Warming alters juvenile carp effects on macrophytes resulting in a shift to turbid conditions in freshwater mesocosms.

Published online
17 Feb 2022
Content type
Journal article
Journal title
Journal of Applied Ecology

Zhang PeiYu & Zhang Huan & Wang Huan & Hilt Sabine & Li Chao & Yu Chen & Zhang Min & Xu, J.
Contact email(s)
zhanghuan@ihb.ac.cn & wanghuan@ihb.ac.cn & zhm7875@mail.hzau.edu.cn & xujun@ihb.ac.cn

Publication language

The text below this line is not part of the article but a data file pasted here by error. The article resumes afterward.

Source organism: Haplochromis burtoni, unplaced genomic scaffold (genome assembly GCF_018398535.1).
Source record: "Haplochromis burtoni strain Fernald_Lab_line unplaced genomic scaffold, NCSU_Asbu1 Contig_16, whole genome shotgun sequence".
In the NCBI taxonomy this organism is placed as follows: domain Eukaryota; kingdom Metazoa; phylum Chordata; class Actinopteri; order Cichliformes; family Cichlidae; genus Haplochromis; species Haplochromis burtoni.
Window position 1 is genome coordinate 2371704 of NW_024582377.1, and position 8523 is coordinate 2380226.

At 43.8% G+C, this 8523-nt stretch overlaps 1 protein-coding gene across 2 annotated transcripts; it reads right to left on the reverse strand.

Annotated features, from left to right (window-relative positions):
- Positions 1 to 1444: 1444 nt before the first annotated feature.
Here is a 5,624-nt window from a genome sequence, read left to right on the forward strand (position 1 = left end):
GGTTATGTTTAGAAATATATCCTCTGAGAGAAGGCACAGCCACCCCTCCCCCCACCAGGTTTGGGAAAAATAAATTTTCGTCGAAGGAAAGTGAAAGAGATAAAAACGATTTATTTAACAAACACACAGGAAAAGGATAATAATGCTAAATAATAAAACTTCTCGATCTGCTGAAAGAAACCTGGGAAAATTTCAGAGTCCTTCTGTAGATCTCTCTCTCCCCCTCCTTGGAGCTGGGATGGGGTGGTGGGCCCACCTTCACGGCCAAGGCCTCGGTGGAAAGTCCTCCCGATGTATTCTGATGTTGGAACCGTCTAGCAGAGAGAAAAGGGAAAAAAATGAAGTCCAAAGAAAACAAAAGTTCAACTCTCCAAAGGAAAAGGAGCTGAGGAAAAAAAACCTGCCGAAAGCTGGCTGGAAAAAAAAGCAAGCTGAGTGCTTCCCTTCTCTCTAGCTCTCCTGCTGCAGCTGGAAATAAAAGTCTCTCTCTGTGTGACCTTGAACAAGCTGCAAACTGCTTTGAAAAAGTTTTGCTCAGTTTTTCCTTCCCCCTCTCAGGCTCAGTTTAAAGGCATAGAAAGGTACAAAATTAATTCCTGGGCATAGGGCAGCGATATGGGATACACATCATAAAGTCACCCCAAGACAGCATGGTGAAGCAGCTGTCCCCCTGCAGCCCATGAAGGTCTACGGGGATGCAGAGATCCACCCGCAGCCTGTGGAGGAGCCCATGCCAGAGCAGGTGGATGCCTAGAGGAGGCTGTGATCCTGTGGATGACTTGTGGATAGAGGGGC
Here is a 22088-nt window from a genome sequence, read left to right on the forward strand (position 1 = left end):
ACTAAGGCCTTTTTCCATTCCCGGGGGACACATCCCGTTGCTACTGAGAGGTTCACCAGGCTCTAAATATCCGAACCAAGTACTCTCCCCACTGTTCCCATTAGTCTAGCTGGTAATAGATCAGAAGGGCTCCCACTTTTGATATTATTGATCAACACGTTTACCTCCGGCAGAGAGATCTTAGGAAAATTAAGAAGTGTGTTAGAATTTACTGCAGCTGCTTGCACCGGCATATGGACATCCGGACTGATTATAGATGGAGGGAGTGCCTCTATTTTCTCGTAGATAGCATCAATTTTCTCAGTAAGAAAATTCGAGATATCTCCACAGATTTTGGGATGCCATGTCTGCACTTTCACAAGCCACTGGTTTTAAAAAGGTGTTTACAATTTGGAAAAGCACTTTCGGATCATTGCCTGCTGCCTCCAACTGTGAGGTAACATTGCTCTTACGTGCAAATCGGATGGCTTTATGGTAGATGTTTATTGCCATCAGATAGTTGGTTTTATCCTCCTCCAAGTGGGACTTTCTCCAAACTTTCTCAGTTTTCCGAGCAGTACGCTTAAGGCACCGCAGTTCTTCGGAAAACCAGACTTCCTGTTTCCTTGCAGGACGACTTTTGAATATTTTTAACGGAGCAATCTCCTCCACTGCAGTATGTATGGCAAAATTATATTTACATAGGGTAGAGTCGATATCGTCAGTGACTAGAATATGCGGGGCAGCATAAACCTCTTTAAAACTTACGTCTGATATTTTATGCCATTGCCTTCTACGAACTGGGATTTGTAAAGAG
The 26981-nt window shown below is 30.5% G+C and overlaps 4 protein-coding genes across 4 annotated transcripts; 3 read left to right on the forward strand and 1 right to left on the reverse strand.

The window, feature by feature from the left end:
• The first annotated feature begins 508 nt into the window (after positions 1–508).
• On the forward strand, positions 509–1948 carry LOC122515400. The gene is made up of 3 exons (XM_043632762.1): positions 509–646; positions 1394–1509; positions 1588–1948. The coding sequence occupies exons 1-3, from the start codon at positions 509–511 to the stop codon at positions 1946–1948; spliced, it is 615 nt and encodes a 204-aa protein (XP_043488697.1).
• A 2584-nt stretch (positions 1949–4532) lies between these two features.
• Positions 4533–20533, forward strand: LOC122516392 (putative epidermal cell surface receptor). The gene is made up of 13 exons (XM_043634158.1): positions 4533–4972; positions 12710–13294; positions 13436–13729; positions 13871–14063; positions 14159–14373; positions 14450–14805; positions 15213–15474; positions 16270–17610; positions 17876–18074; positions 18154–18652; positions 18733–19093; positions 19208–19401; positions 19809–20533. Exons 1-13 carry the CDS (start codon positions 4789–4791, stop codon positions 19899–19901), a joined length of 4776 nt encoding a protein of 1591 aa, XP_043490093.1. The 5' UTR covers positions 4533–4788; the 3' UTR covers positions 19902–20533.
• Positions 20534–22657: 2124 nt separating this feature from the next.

Multiple stressors such as climate change and eutrophication are responsible for the global decline in macrophytes in lakes. The loss of this key component can result in turbid conditions and a loss of important ecosystem functions and services, particularly in shallow lakes. Benthivorous fish, which can increase in abundance during eutrophication, can adversely affect macrophytes through physical disturbance, cascading effects on turbidity, suspended and attached algae (phytoplankton and periphyton) and direct consumption. However, whether warming amplifies their effects on macrophytes and can trigger regime shifts remains unexplored. Here, we tested the single and combined effects of warmer water (+4.5°C) and the widespread benthivorous juvenile common carp Cyprinus carpio on two different types of aquatic macrophytes in 24 mesocosms (2,500 L each). We monitored phytoplankton, periphyton, turbidity and the abundance of the submerged curly leafed pondweed Potamogeton crispus and the floating-leaved water chestnut Trapa bispinosa during their growing season. These species dominated successively in spring and summer. Warming alone advanced the growing season of P. crispus by 17 days. Juvenile carp decreased the abundance of the more palatable P. crispus, but promoted the abundance of T. bispinosa, supporting an ecosystem shift to a dominance of floating-leaved macrophytes. Fish also substantially increased water turbidity and the biomass of phytoplankton and periphyton. Warming amplified juvenile carp effects on turbidity and submerged macrophytes, but also decreased the abundance of floating-leaved macrophytes leading to an overall macrophyte decline and increase in water turbidity. Synthesis and applications. Our study provides the first experimental evidence for a warming-induced regime shift from clear-water conditions dominated by submerged or floating/floating-leaved macrophytes to a turbid state in shallow aquatic ecosystems. The regime shift was triggered by the impacts of warming on benthivorous fish (juvenile common carp) rather than on macrophytes. Lowering nutrient loading and other measures to reduce the abundance of benthivorous fish (e.g. fish removal and piscivorous fish restocking) thus may become increasingly important for the management of shallow lakes under global climate change.

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